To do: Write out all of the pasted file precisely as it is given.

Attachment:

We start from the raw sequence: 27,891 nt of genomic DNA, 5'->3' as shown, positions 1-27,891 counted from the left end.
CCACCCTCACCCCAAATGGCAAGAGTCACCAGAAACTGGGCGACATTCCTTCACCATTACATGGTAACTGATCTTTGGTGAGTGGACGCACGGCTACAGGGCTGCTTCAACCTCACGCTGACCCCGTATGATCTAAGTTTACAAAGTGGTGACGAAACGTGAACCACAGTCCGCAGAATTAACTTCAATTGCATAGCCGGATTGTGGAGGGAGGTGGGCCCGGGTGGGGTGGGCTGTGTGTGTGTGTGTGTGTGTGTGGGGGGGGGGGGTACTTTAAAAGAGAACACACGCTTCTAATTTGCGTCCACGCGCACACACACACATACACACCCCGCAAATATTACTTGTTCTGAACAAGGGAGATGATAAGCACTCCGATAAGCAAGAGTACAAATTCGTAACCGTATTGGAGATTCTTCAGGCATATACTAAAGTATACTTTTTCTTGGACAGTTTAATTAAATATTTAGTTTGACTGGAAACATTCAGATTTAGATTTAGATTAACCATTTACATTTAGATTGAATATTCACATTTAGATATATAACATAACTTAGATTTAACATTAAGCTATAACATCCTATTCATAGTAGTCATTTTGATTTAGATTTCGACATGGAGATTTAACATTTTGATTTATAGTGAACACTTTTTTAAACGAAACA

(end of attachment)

We start from the raw sequence: 27,891 nt of genomic DNA, 5'->3' as shown, positions 1-27,891 counted from the left end.
CCACCCTCACCCCAAATGGCAAGAGTCACCAGAAACTGGGCGACATTCCTTCACCATTACATGGTAACTGATCTTTGGTGAGTGGACGCACGGCTACAGGGCTGCTTCAACCTCACGCTGACCCCGTATGATCTAAGTTTACAAAGTGGTGACGAAACGTGAACCACAGTCCGCAGAATTAACTTCAATTGCATAGCCGGATTGTGGAGGGAGGTGGGCCCGGGTGGGGTGGGCTGTGTGTGTGTGTGTGTGTGTGTGGGGGGGGGGGGTACTTTAAAAGAGAACACACGCTTCTAATTTGCGTCCACGCGCACACACACACATACACACCCCGCAAATATTACTTGTTCTGAACAAGGGAGATGATAAGCACTCCGATAAGCAAGAGTACAAATTCGTAACCGTATTGGAGATTCTTCAGGCATATACTAAAGTATACTTTTTCTTGGACAGTTTAATTAAATATTTAGTTTGACTGGAAACATTCAGATTTAGATTTAGATTAACCATTTACATTTAGATTGAATATTCACATTTAGATATATAACATAACTTAGATTTAACATTAAGCTATAACATCCTATTCATAGTAGTCATTTTGATTTAGATTTCGACATGGAGATTTAACATTTTGATTTATAGTGAACACTTTTTTAAACGAAACA